Pittsburgh Synagogue Shooting Silences University

Over 300 students lined the steps of Kimmel in remembrance of the 11 lives lost Saturday morning.


Kimmel steps filled with students attending the vigil for Pittsburgh (Photo by Andrew Califf)

Jared Peraglia, Deputy News Editor

A crowd of over 300 people was distributed throughout the entirety of Kimmel two days after what is believed to be the deadliest attack on Jews on American history. Over 20 student clubs hosted a vigil for the 11 lives lost in the Pittsburgh synagogue shooting.

The staircases were packed, with some onlookers having to lean over the balconies above to observe the vigil. At the front of the building, doors remained open as a flood of people spilled out onto the sidewalk, making it hard for New Yorkers to even pass by the building.

Among the massive crowds was Eliza Beltz, a Tisch first-year and Pittsburgh native whose home is only a few blocks from the Tree of Life Congregation where the shooting took place.

“The thought of one or more of the victims being someone I knew became extremely likely, and I began to break down,” Beltz said. “For the majority of my life, I have thought of Pittsburgh as a safe and loving city, especially that of the Squirrel Hill community. With a horrible hate crime such as this shooting that took 11 lives, it is hard to view Pittsburgh in the same light.”

Kimmel steps filled with students attending the vigil for Pittsburgh (Photo by Andrew Califf)

The neighborhood Beltz is talking about is Squirrel Hill — famous for being the real-life neighborhood of Fred Rogers.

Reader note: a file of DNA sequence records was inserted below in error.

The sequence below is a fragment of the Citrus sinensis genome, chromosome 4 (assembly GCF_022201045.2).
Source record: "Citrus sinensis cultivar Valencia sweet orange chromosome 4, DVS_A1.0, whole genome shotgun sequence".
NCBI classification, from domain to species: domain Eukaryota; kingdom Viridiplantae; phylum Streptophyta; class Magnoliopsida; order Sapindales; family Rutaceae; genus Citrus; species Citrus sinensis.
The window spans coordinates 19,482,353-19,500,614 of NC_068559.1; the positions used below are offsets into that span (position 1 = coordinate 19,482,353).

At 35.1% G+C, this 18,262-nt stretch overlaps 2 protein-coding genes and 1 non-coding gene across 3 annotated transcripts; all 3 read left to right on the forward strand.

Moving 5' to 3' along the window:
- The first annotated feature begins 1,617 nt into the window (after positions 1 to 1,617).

The Tree of Life Congregation embodied the qualities of the city of Pittsburgh. Their doors were unlocked and unguarded when the gunman entered and opened fire on the congregation in prayer.

The shooting came at the end of a week filled with domestic terrorism. Packages filled with pipe bombs were sent to multiple public officials and news organizations shook the nation. Rabbi Joe Wolfson, a speaker at the vigil, told crowds that hatred is still alive and well in America.

“Anti-semitism is alive and well” Rabbi Wolfson said to vigil attendees Monday evening.

Reverend Romall Small, spoke at the vigil, emphasizing that the victims must remain in the university’s thoughts.

Jewish community speakers lead a lighting of the candles. (Photo by Andrew Califf)

“We are all linked, we are all human beings on this planet earth,” Reverend Small said. “We will remember [the victims] in our hearts and minds, but also in our actions.”

There have been 294 mass shootings in 2018, and Beltz told WSN that thoughts and prayers are not working.

Thoughts and prayers are certainly not enough,” Beltz said. “The suspect that committed this crime was a hateful, anti-semitic [sic], but his weapon of choice was the same gun that has been used in countless shootings.”

Although gun control was not among the debate at the vigil, Beltz said that it needs to be part of the conversation — especially with the arriving midterms.

“Voting this November is very important because we need the right people, who will listen to the voices of reason, in powerful positions with the ability to change the laws for more gun control,” Beltz said. “This has to stop now and the AR-15 needs to be locked away for good. Lives are at stake.”

Email Jared Peraglia at [email protected]